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Re-conceptualising student resilience through the liminal space of university, from a non-traditional Applied Health and Social Care graduate perspective

Research output: ThesisDoctoral Thesis

  • Hayley Mckenzie
Publication date16/08/2022
Number of pages213
Awarding Institution
  • Derrick, Gemma, Supervisor, External person
Award date16/08/2022
  • Lancaster University
<mark>Original language</mark>English


This thesis explores the unique recollections of non-traditional Applied Health and Social Care (n-tAHSC) graduates’ experiences as n-tAHSC students in the liminal space of university. The literature reveals that non-traditional (n-t) students face multiple challenges in UK Higher Education (HE), such as limited knowledge of HE, balancing paid work and study and other responsibilities. These stressors are increased when n-t students study AHSC programmes owing to the interdisciplinary hazards, which include ambiguity around career trajectory, lack of discipline-specific codes of conduct and lack of preparation for stressful people facing roles. Yet these students still achieve successful outcomes. A potential facilitating cause of this success is resilience, identified as both a buffer against the stressors that instigate poor mental health and a catalyst for positive mental health and success in HE. To this end, this thesis conceptualises the articulations and practices (conditions, causes and contingencies) of resilience from the unique perspectives of successful non-traditional Applied Health and Social Care (Sn-tAHSC) graduates, a population that has been under-researched across n-t student resilience literature until now.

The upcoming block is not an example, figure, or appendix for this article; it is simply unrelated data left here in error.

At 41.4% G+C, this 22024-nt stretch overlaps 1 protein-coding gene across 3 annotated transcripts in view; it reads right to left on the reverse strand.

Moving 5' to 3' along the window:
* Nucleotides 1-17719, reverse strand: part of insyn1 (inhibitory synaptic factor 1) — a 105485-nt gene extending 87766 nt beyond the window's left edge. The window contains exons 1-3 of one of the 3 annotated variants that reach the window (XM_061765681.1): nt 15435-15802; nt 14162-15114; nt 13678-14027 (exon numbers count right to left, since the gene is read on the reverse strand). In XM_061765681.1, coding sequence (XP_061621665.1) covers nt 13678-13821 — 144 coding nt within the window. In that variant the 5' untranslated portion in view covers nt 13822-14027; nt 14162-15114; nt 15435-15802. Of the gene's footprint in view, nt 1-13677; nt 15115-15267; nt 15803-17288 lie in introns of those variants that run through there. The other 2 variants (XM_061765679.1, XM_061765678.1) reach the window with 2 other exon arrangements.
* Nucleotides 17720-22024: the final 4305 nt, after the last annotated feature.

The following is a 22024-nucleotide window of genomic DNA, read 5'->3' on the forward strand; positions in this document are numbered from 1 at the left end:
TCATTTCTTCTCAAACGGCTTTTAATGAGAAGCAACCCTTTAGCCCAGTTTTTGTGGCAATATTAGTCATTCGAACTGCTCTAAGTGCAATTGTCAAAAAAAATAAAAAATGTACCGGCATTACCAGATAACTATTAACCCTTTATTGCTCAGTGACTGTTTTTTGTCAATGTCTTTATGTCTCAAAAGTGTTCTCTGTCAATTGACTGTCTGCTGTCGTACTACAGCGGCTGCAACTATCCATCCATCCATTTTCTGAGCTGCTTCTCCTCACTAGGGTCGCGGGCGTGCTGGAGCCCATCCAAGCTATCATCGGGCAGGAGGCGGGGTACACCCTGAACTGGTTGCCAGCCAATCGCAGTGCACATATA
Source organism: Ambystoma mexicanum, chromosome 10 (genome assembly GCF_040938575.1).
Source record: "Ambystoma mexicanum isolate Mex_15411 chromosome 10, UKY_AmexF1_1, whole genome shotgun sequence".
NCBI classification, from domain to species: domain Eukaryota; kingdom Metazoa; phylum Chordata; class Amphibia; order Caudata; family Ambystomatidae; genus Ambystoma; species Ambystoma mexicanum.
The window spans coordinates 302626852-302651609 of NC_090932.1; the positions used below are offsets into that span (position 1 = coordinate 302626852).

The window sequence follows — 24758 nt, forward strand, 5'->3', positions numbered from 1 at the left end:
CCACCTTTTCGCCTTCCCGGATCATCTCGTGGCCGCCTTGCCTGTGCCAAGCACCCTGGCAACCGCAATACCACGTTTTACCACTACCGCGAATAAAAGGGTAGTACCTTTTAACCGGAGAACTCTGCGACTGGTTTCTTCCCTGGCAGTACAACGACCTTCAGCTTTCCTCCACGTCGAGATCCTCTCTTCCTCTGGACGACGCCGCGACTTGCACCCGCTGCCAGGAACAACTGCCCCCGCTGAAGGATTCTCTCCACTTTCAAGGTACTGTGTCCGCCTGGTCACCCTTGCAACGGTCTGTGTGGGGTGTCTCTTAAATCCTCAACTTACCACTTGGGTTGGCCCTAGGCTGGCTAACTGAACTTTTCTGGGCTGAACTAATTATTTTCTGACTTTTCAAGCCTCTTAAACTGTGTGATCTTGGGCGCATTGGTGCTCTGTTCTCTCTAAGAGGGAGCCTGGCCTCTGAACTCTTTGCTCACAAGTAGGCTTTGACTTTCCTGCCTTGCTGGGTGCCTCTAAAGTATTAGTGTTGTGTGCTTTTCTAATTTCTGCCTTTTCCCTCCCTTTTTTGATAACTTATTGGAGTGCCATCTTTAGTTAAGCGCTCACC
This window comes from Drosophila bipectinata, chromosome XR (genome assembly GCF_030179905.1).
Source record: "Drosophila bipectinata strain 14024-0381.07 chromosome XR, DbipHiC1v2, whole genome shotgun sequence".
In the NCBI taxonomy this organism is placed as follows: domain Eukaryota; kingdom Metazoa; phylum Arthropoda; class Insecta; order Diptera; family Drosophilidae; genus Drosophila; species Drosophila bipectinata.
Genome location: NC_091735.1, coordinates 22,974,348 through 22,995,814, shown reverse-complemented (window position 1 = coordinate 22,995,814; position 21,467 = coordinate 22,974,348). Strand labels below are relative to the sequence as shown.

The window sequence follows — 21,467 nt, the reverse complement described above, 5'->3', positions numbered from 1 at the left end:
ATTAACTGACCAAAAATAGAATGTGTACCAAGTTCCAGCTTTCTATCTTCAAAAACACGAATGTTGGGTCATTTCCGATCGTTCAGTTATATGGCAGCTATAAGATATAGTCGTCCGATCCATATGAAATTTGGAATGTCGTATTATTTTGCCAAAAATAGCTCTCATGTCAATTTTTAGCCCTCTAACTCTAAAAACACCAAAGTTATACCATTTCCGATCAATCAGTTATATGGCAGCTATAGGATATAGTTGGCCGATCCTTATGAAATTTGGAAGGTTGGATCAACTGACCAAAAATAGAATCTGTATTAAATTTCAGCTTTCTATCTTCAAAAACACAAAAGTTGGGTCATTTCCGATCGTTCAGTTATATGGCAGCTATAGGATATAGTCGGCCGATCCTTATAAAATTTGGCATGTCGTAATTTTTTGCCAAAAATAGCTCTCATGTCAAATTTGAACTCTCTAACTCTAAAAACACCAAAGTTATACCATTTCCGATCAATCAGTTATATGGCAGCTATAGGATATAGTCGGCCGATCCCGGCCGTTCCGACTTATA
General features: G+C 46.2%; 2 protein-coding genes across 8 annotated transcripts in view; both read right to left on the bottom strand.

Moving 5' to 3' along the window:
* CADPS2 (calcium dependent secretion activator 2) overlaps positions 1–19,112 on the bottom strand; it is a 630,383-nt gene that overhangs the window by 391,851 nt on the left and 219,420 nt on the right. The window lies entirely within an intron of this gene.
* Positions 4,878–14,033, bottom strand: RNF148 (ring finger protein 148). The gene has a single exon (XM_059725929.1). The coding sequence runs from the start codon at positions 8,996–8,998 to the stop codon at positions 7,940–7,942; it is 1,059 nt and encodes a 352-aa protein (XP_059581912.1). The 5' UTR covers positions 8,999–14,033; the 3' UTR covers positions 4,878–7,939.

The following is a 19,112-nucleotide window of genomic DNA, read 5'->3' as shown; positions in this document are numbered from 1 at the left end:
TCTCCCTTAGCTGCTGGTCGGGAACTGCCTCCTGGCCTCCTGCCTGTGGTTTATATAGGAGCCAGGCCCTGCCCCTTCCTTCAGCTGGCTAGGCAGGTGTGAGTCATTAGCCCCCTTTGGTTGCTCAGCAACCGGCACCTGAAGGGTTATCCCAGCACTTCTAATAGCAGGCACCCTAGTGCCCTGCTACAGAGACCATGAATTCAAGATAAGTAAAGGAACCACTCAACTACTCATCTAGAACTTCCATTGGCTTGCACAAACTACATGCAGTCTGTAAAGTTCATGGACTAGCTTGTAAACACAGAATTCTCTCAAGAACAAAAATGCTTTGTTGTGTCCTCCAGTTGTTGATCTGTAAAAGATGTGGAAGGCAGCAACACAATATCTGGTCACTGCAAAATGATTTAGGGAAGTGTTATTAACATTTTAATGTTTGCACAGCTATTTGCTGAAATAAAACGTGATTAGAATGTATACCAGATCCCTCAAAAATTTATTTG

Using a constructivist approach a sample of 20 successful Sn-tAHSC graduates were interviewed via online video call using Microsoft Teams. Using both a Grounded Theory approach and a Bourdieusian lens to interpret and analyse new understandings from the opinions and views of successful Sn-tAHSC graduates, across domains of agency, habitus, field and capital. The outcomes of the study show that n-tAHSC students articulate resilience differently than their ‘traditional’ student counterparts. Building on a concept of bouncing forward the n-tAHSC student commences university with a repertoire of conditions and strategies for resilience, learned from overcoming previous unique challenges and adversities in their former habitus. These students believe resilience to be further bolstered in the liminal space of university (field) through growth mindsets, problem-focussed coping and social models of resilience where they develop self-efficacy, through sharing and exchanging capital for resilience through formal and informal social interactions with peers, staff and services.
This thesis makes an original contribution to the evidence by reconceptualising resilience and creating a unique toolkit for n-tAHSC student resilience. Revealing distinct facilitating conditions, causes and contingencies for resilience where unique ‘bouncing forward’ resilience strategies enable n-tAHSC students to not only survive the challenges of HE, but flourish into successful AHSC graduates.